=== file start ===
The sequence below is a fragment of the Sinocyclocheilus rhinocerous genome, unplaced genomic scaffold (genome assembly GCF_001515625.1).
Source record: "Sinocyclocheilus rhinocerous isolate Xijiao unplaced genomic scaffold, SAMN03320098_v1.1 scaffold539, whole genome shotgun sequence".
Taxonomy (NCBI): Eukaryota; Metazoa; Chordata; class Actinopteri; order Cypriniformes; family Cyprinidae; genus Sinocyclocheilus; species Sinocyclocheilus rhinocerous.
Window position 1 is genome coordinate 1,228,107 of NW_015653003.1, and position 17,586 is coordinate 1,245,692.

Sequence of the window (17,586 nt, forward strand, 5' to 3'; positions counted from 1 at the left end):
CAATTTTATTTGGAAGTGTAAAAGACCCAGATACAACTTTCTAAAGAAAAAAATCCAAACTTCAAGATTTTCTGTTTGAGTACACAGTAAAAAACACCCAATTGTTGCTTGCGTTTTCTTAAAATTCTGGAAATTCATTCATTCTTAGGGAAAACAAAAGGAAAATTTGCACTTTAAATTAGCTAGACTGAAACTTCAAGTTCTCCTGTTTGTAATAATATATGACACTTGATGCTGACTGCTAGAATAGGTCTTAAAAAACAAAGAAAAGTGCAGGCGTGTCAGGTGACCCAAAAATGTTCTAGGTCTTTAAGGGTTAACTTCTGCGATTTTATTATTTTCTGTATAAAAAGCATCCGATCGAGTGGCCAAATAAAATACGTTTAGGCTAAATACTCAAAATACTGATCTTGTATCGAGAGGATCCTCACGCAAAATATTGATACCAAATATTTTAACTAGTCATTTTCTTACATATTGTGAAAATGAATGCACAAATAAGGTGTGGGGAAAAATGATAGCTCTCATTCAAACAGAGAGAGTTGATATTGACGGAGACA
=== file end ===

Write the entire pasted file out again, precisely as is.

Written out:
The sequence below is a fragment of the Sinocyclocheilus rhinocerous genome, unplaced genomic scaffold (genome assembly GCF_001515625.1).
Source record: "Sinocyclocheilus rhinocerous isolate Xijiao unplaced genomic scaffold, SAMN03320098_v1.1 scaffold539, whole genome shotgun sequence".
Taxonomy (NCBI): Eukaryota; Metazoa; Chordata; class Actinopteri; order Cypriniformes; family Cyprinidae; genus Sinocyclocheilus; species Sinocyclocheilus rhinocerous.
Window position 1 is genome coordinate 1,228,107 of NW_015653003.1, and position 17,586 is coordinate 1,245,692.

Sequence of the window (17,586 nt, forward strand, 5' to 3'; positions counted from 1 at the left end):
CAATTTTATTTGGAAGTGTAAAAGACCCAGATACAACTTTCTAAAGAAAAAAATCCAAACTTCAAGATTTTCTGTTTGAGTACACAGTAAAAAACACCCAATTGTTGCTTGCGTTTTCTTAAAATTCTGGAAATTCATTCATTCTTAGGGAAAACAAAAGGAAAATTTGCACTTTAAATTAGCTAGACTGAAACTTCAAGTTCTCCTGTTTGTAATAATATATGACACTTGATGCTGACTGCTAGAATAGGTCTTAAAAAACAAAGAAAAGTGCAGGCGTGTCAGGTGACCCAAAAATGTTCTAGGTCTTTAAGGGTTAACTTCTGCGATTTTATTATTTTCTGTATAAAAAGCATCCGATCGAGTGGCCAAATAAAATACGTTTAGGCTAAATACTCAAAATACTGATCTTGTATCGAGAGGATCCTCACGCAAAATATTGATACCAAATATTTTAACTAGTCATTTTCTTACATATTGTGAAAATGAATGCACAAATAAGGTGTGGGGAAAAATGATAGCTCTCATTCAAACAGAGAGAGTTGATATTGACGGAGACA